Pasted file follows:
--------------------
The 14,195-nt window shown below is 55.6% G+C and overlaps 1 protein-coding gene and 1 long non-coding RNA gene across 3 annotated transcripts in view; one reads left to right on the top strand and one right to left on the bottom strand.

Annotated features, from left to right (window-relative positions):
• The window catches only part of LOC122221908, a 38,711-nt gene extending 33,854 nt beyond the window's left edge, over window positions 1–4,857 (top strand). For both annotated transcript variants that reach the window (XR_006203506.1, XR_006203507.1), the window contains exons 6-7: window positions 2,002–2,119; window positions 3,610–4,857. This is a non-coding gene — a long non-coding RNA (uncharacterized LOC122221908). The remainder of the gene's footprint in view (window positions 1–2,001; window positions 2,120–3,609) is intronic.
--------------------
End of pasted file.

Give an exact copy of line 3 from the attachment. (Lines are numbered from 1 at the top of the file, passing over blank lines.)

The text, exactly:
• The window catches only part of LOC122221908, a 38,711-nt gene extending 33,854 nt beyond the window's left edge, over window positions 1–4,857 (top strand). For both annotated transcript variants that reach the window (XR_006203506.1, XR_006203507.1), the window contains exons 6-7: window positions 2,002–2,119; window positions 3,610–4,857. This is a non-coding gene — a long non-coding RNA (uncharacterized LOC122221908). The remainder of the gene's footprint in view (window positions 1–2,001; window positions 2,120–3,609) is intronic.